The Redskins drafted Tennessee quarterback Heath Shuler with the third pick in 1994. (J. Scott Applewhite/AP)

All this time later, Cam Cameron goes silent. For years, he ran offenses in the NFL, molding Super Bowl-winning quarterbacks Drew Brees and Joe Flacco, and he even coached the Miami Dolphins for a season. But talking on his phone while driving over a bridge near his San Diego home, Cameron is perplexed by a mystery from his first NFL job as the Washington Redskins’ quarterbacks coach in 1994.

“To this day I don’t think anyone can figure out why Heath Shuler wasn’t successful,” Cameron says. “He had all the measurables for a guy to be successful. It just didn’t happen.”

Twenty-five years ago Wednesday, the Redskins drafted the quarterback who was going to be their future. They took Shuler with the third pick of the 1994 draft, and it seemed like the perfect choice. Shuler had been a star at the University of Tennessee, turning pro after his junior season. He projected as a superstar, with the size and athleticism that coaches love and the ability to rocket throws past defenders with uncanny accuracy.

Norv Turner, the Redskins’ coach at the time, saw in Shuler a player he once turned into a Hall of Famer when he was offensive coordinator of the Dallas Cowboys. He saw Troy Aikman.

At a minimum, Washington saw Shuler’s arrival as an improvement over what had transpired in the previous 12 months. Barely more than two years had passed since the Redskins had won their most recent Super Bowl on Jan. 26, 1992. Then came the sudden first retirement of longtime coach Joe Gibbs a season later, a plunge to 4-12 under Richie Petitbon, the firing of Petitbon, the hiring of Turner and the dumping of millions of dollars in bloated player contracts that would not fit under the league’s new salary cap. One of the NFL’s model franchises had crashed, and Shuler was going to bring the winning back.

Instead, his selection was the beginning of a cascade of botched or ill-fated quarterback decisions that has put the Redskins back in the same place a quarter of a century later: desperate to draft a quarterback who can stop the franchise from careening into irrelevance and bring back winning again. Long before Alex Smith’s leg broke and the ensuing surgeries to remove infection from the wound left Washington looking for its next quarterback, Shuler arrived heralded as a savior before he left with a 4-9 record and six more interceptions than touchdown passes.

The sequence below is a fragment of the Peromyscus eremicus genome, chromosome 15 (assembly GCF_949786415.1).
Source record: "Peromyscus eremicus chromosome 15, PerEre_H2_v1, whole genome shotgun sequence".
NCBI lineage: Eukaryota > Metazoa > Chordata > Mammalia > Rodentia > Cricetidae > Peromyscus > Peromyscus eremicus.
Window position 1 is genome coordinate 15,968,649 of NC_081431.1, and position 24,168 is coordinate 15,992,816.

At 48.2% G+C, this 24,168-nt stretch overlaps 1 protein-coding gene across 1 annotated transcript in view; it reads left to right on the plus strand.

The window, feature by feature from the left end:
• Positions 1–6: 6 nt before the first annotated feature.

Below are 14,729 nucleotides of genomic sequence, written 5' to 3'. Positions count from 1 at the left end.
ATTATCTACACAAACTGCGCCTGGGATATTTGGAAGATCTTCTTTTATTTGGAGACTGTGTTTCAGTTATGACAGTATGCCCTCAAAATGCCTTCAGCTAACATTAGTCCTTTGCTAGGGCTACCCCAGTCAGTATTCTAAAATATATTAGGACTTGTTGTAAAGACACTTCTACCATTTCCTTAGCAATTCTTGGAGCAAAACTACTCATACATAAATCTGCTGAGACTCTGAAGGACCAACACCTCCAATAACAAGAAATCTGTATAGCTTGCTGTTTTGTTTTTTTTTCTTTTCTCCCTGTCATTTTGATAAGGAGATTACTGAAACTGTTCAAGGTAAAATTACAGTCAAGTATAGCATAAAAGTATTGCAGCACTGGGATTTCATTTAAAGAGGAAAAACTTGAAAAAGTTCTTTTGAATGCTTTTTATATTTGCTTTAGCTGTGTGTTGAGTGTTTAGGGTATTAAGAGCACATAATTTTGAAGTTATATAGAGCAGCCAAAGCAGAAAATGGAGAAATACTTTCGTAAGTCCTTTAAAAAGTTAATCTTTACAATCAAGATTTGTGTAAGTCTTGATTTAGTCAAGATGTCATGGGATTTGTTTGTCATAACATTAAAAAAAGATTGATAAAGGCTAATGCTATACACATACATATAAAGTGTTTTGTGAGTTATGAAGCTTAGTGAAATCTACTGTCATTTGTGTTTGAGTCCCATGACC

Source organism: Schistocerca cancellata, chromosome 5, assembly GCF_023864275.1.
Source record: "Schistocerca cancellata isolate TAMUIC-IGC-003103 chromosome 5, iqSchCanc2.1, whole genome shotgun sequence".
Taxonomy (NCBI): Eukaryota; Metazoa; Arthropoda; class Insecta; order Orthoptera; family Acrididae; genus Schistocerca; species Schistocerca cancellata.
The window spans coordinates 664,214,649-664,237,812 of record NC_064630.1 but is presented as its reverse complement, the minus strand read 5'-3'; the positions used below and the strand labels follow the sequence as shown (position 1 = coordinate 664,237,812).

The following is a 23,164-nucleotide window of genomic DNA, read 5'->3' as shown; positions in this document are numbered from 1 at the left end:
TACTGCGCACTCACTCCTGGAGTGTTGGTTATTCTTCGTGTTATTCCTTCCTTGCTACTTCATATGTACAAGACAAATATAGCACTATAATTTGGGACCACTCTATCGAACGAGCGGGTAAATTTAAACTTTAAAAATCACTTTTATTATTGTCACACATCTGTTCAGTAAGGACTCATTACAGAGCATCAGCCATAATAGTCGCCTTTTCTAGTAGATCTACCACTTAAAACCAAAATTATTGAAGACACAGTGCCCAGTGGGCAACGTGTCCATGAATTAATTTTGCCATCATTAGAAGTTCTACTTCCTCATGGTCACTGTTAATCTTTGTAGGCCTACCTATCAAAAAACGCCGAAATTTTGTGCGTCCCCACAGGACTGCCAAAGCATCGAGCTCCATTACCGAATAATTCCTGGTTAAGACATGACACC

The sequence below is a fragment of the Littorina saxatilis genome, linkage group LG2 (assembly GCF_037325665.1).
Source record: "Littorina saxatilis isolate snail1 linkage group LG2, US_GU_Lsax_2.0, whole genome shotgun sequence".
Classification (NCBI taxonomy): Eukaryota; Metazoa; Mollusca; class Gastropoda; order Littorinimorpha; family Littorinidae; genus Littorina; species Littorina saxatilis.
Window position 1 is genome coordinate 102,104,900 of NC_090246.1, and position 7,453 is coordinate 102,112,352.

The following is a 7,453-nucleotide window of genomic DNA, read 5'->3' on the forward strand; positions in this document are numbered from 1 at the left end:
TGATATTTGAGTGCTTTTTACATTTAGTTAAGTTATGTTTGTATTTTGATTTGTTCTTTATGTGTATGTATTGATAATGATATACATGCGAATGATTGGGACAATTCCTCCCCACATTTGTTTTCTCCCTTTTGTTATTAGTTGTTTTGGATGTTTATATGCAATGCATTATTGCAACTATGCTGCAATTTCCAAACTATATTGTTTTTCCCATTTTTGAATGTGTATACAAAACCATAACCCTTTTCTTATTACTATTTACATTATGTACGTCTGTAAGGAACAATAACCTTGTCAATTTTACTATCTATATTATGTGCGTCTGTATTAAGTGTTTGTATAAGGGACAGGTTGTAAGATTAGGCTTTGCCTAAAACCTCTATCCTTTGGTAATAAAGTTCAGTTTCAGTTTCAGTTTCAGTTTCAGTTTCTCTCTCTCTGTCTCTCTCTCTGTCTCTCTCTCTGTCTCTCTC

And the question Cameron asked himself so long after: How could the gift of the draft’s third pick go so wrong?


Norv Turner saw in Shuler similarities to the Hall of Fame quarterback he coached in Dallas: Troy Aikman. (John McDonnell/The Washington Post)

‘It was the popular choice’

It wasn’t as though Shuler didn’t care. Cameron, who was impressed by the way Shuler showed up alone, without an agent, for a dinner with the Redskins contingent during a campus visit before the draft, always liked Shuler personally. Charley Casserly, the team’s general manager, enjoyed him, too. They are among the many people impressed with the way Shuler moved seamlessly from the disaster of his NFL career to a successful real estate company, to eventually becoming a three-term moderate Democrat congressman from the Asheville, N.C., area, to a new life as a Washington insider.

“He’s become very successful in his life after football,” Casserly says.

In 1994, everyone around the Redskins was convinced Shuler was going to thrive as the team’s next quarterback. The draft’s only other top quarterback prospect was Fresno State’s Trent Dilfer. And while many in the team’s headquarters loved Dilfer’s toughness and leadership potential, to the point that Dilfer actually was the top-rated quarterback on the Redskins’ draft board, the team’s decision-makers quickly settled on Shuler as the ideal fit for Turner’s offense.

“I wouldn’t say it was the obvious choice,” Casserly recalls. “It was the popular choice.”